It’s not a career choice for the faint-hearted. Meet the eccentric alumna who unearths important stories from the ancient past in the name of cultural preservation and out of respect for those who came before.
— Read on news.umanitoba.ca/the-mummy-whisperer/
This is an very interesting in-depth examination of this research avenue.
Apart from the regular yellow banana and the raw green banana, chances are you have come across the red banana. But have you ever seen a blue banana? No, right? Well, you might find this bizarre, but a blue banana actually exists and it apparently tastes like vanilla ice cream!
— Read on www.idiva.com/lifestyle/food/everything-you-need-to-know-about-blue-java-banana-that-tastes-like-vanilla-ice-cream/18019238
Only 3 percent of Earth’s land hasn’t been marred by humans | Science News
— Read on www.sciencenews.org/article/earth-land-ecosystems-ecology-intact-species
The remains of Black Philadelphians within the Samuel G. Morton Cranial collection will be repatriated or reburied, based on a report that outlined recommendations from the Morton Collection Committee.
— Read on penntoday.upenn.edu/news/penn-museum-announces-repatriation-morton-cranial-collection
1,000 years ago, Indigenous people practiced cultural burning, which reduced the risk for large-scale wildfire activity in mountain environments—even during periods of drought more extreme and prolonged than today.
— Read on attheu.utah.edu/facultystaff/wildfires-on-fish-lake-plateau/
Citizen Lab director Ronald J. Deibert will deliver this year’s Massey Lectures, arguing that the internet, especially social media, has an increasingly toxic influence in every aspect of life.
— Read on www.cbc.ca/radio/ideas/2020-massey-lectures-renowned-tech-expert-ronald-j-deibert-to-explore-disturbing-impact-of-social-media-1.5640204
Study Pushes Back Herding in Central Asia by 3,000 Years – Archaeology Magazine
— Read on www.archaeology.org/news/9627-210412-central-asia-herding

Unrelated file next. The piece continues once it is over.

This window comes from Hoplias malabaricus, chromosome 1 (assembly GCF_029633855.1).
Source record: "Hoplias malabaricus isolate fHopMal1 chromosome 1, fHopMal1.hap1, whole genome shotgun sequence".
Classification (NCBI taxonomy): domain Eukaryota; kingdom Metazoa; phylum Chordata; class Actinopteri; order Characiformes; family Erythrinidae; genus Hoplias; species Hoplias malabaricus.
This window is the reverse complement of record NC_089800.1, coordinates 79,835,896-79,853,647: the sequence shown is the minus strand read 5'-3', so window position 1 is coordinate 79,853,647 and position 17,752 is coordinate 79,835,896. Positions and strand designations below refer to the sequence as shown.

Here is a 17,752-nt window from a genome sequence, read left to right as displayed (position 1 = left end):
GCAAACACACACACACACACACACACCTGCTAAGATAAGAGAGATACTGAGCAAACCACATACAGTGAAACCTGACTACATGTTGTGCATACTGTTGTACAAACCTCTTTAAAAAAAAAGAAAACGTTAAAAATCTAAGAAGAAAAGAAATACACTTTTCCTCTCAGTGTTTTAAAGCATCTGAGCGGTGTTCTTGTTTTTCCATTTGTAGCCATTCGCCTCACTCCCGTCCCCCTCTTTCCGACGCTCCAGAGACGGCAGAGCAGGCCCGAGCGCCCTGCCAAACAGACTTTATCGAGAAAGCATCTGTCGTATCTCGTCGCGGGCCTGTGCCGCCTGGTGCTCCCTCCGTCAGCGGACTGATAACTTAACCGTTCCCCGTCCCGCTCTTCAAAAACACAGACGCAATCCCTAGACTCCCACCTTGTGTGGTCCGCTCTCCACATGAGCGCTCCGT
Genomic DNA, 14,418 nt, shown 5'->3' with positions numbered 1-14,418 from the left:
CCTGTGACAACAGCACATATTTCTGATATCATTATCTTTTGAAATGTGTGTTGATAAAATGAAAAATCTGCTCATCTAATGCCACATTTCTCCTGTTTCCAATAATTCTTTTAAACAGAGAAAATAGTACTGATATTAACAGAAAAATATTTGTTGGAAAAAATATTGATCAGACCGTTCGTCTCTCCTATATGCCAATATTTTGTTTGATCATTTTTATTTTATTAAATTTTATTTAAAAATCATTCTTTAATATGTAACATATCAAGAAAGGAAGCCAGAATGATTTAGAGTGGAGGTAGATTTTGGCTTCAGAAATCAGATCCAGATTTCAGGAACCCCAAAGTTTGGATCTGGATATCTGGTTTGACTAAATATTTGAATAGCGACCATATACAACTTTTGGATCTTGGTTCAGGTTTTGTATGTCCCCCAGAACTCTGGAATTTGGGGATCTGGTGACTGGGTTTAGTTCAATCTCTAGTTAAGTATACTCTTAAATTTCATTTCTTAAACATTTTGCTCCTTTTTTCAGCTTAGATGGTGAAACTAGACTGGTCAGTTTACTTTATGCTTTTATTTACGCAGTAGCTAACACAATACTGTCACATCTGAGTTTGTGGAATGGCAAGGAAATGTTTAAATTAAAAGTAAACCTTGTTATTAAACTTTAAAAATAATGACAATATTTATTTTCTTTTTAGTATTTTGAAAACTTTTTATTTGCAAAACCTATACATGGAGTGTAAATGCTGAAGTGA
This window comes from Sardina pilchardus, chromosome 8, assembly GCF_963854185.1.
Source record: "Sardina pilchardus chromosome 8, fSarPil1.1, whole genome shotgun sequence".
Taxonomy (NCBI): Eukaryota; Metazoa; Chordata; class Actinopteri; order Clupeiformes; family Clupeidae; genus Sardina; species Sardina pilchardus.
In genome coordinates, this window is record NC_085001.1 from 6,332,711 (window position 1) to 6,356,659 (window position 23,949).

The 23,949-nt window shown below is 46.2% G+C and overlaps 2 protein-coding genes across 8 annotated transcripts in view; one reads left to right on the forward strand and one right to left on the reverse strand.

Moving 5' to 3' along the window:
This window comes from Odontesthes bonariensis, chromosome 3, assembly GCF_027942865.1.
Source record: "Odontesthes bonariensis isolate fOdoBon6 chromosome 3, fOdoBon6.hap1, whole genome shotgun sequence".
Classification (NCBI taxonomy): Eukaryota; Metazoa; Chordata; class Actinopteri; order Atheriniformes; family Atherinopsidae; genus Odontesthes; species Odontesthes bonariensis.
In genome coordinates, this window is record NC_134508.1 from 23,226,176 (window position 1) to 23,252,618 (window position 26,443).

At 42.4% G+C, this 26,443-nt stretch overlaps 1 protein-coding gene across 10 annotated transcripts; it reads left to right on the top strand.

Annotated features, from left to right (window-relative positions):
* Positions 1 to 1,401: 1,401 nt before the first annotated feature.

The archaeological record of Africa provides the earliest evidence for the emergence of the complex symbolic and technological behaviours that characterize Homo sapiens1–7. The coastal setting of many archaeological sites of the Late Pleistocene epoch, and the abundant shellfish remains recovered from them, has led to a dominant narrative in which modern human origins in southern Africa are intrinsically tied to the coast and marine resources8–12, and behavioural innovations in the interior lag behind. However, stratified Late Pleistocene sites with good preservation and robust chronologies are rare in the interior of southern Africa, and the coastal hypothesis therefore remains untested. Here we show that early human innovations that are similar to those dated to around 105 thousand years ago (ka) in coastal southern Africa existed at around the same time among humans who lived over 600 km inland. We report evidence for the intentional collection of non-utilitarian objects (calcite crystals) and ostrich eggshell from excavations of a stratified rockshelter deposit in the southern Kalahari Basin, which we date by optically stimulated luminescence to around 105 ka. Uranium–thorium dating of relict tufa deposits indicates sporadic periods of substantial volumes of fresh, flowing water; the oldest of these episodes is dated to between 110 and 100 ka and is coeval with the archaeological deposit. Our results suggest that behavioural innovations among humans in the interior of southern Africa did not lag behind those of populations near the coast, and that these innovations may have developed within a wet savannah environment. Models that tie the emergence of behavioural innovations to the exploitation of coastal resources by our species may therefore require revision. Human populations in the southern Africa interior were collecting non-utilitarian objects at around 105,000 years ago, suggesting that the development of this innovative behaviour did not depend on exploiting coastal resources.
— Read on www.nature.com/articles/s41586-021-03419-0